A long time ago, in an office in the City of London, some of the most powerful bankers in the UK put their weight behind a system that could provide the lubrication upon which an economic revival might be stimulated.
By commissioning the Association of Corporate Treasurers to report on the potential of supply chain finance (SCF) to provide additional finance to credit-starved smaller businesses, the Bank of England had issued a statement of intent. Unfortunately, the report was well meaning, but underwhelming, and took the best part of a year to see the light of day.
That was in July 2010, after which all went quiet.
Until, that is, December 2011, when another professional body was asked to, well, report on the potential of supply chain finance to provide additional finance to credit-starved smaller businesses...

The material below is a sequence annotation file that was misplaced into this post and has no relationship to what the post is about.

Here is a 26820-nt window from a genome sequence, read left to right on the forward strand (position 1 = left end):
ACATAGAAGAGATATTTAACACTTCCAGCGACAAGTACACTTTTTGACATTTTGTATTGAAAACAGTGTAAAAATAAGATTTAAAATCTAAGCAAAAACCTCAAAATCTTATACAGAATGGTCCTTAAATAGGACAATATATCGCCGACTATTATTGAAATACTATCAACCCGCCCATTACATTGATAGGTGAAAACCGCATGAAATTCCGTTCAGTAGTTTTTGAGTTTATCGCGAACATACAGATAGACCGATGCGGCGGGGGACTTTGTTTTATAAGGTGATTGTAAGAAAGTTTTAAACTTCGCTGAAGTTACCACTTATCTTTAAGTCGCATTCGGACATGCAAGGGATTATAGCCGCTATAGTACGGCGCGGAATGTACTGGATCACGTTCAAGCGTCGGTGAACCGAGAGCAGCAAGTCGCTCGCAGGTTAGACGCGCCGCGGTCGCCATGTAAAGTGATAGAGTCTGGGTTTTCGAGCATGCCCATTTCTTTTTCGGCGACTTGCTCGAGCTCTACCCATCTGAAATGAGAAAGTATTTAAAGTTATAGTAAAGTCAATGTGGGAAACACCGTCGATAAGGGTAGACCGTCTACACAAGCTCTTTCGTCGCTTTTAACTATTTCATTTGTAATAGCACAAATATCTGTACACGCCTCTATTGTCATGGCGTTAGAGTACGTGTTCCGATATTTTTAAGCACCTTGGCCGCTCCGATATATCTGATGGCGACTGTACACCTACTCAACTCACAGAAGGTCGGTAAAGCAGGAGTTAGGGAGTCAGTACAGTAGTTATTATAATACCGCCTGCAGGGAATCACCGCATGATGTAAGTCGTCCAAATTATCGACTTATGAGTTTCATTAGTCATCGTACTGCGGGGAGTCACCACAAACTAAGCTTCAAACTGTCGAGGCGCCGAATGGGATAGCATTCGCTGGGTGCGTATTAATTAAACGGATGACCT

We are just about to enter the second quarter of 2012 - around the time three years ago that the Bank of England first discussed the idea of looking into supply chain finance as a good opportunity. In those three years, thousands of businesses have failed - some of which would have been saved if a SCF system was in place. Others would have grown much quicker, given access to the capital that SCF can help provide
Last week, that second report has been published - a report produced by the so-called Breedon Review, led by Tim Breedon, CEO of Legal & General, and supported by the Institute of Chartered Accountants in England and Wales. So, what has it recommended?
In respect to SCF, that government should:
- Explore how it can encourage its suppliers to adopt supply chain finance to support their suppliers.
- Work with banks, industry associations and professional bodies to accelerate adoption of supply chain finance.
Too little, too late.